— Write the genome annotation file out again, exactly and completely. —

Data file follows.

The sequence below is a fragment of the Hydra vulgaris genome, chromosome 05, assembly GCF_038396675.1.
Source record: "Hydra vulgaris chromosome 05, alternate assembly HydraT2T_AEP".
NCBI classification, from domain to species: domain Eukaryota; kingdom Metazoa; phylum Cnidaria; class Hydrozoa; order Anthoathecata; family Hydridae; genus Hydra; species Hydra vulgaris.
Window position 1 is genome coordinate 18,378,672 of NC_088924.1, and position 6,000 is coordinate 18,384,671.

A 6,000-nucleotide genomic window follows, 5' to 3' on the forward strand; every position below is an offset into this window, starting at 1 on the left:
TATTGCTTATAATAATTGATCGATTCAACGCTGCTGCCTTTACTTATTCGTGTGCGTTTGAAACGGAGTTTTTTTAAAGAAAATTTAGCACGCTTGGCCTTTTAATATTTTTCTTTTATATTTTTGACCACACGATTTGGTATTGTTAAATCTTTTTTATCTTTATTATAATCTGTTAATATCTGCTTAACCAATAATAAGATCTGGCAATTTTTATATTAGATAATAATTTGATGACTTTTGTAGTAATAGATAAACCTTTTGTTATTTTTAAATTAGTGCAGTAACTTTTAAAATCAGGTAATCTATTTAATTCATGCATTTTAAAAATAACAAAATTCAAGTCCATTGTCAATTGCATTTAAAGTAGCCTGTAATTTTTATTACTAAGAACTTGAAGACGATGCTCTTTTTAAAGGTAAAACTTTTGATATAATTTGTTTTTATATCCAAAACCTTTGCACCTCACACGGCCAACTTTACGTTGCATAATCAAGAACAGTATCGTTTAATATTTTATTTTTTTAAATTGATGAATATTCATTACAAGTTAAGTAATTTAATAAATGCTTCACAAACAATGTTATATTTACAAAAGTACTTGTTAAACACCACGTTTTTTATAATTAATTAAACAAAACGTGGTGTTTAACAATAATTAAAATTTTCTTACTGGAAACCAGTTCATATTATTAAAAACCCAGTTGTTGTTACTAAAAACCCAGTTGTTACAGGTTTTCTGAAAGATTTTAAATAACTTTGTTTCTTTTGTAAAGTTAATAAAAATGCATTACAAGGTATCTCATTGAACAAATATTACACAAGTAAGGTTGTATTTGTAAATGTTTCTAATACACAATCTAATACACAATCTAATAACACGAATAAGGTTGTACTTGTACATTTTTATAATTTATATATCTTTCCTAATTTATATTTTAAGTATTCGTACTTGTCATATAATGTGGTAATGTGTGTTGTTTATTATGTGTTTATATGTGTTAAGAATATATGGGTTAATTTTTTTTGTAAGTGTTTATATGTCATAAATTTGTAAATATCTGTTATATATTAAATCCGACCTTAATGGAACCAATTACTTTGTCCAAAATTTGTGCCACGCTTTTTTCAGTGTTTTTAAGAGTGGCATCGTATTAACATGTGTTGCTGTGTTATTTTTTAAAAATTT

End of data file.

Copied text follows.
The sequence below is a fragment of the Hydra vulgaris genome, chromosome 05, assembly GCF_038396675.1.
Source record: "Hydra vulgaris chromosome 05, alternate assembly HydraT2T_AEP".
NCBI classification, from domain to species: domain Eukaryota; kingdom Metazoa; phylum Cnidaria; class Hydrozoa; order Anthoathecata; family Hydridae; genus Hydra; species Hydra vulgaris.
Window position 1 is genome coordinate 18,378,672 of NC_088924.1, and position 6,000 is coordinate 18,384,671.

A 6,000-nucleotide genomic window follows, 5' to 3' on the forward strand; every position below is an offset into this window, starting at 1 on the left:
TATTGCTTATAATAATTGATCGATTCAACGCTGCTGCCTTTACTTATTCGTGTGCGTTTGAAACGGAGTTTTTTTAAAGAAAATTTAGCACGCTTGGCCTTTTAATATTTTTCTTTTATATTTTTGACCACACGATTTGGTATTGTTAAATCTTTTTTATCTTTATTATAATCTGTTAATATCTGCTTAACCAATAATAAGATCTGGCAATTTTTATATTAGATAATAATTTGATGACTTTTGTAGTAATAGATAAACCTTTTGTTATTTTTAAATTAGTGCAGTAACTTTTAAAATCAGGTAATCTATTTAATTCATGCATTTTAAAAATAACAAAATTCAAGTCCATTGTCAATTGCATTTAAAGTAGCCTGTAATTTTTATTACTAAGAACTTGAAGACGATGCTCTTTTTAAAGGTAAAACTTTTGATATAATTTGTTTTTATATCCAAAACCTTTGCACCTCACACGGCCAACTTTACGTTGCATAATCAAGAACAGTATCGTTTAATATTTTATTTTTTTAAATTGATGAATATTCATTACAAGTTAAGTAATTTAATAAATGCTTCACAAACAATGTTATATTTACAAAAGTACTTGTTAAACACCACGTTTTTTATAATTAATTAAACAAAACGTGGTGTTTAACAATAATTAAAATTTTCTTACTGGAAACCAGTTCATATTATTAAAAACCCAGTTGTTGTTACTAAAAACCCAGTTGTTACAGGTTTTCTGAAAGATTTTAAATAACTTTGTTTCTTTTGTAAAGTTAATAAAAATGCATTACAAGGTATCTCATTGAACAAATATTACACAAGTAAGGTTGTATTTGTAAATGTTTCTAATACACAATCTAATACACAATCTAATAACACGAATAAGGTTGTACTTGTACATTTTTATAATTTATATATCTTTCCTAATTTATATTTTAAGTATTCGTACTTGTCATATAATGTGGTAATGTGTGTTGTTTATTATGTGTTTATATGTGTTAAGAATATATGGGTTAATTTTTTTTGTAAGTGTTTATATGTCATAAATTTGTAAATATCTGTTATATATTAAATCCGACCTTAATGGAACCAATTACTTTGTCCAAAATTTGTGCCACGCTTTTTTCAGTGTTTTTAAGAGTGGCATCGTATTAACATGTGTTGCTGTGTTATTTTTTAAAAATTT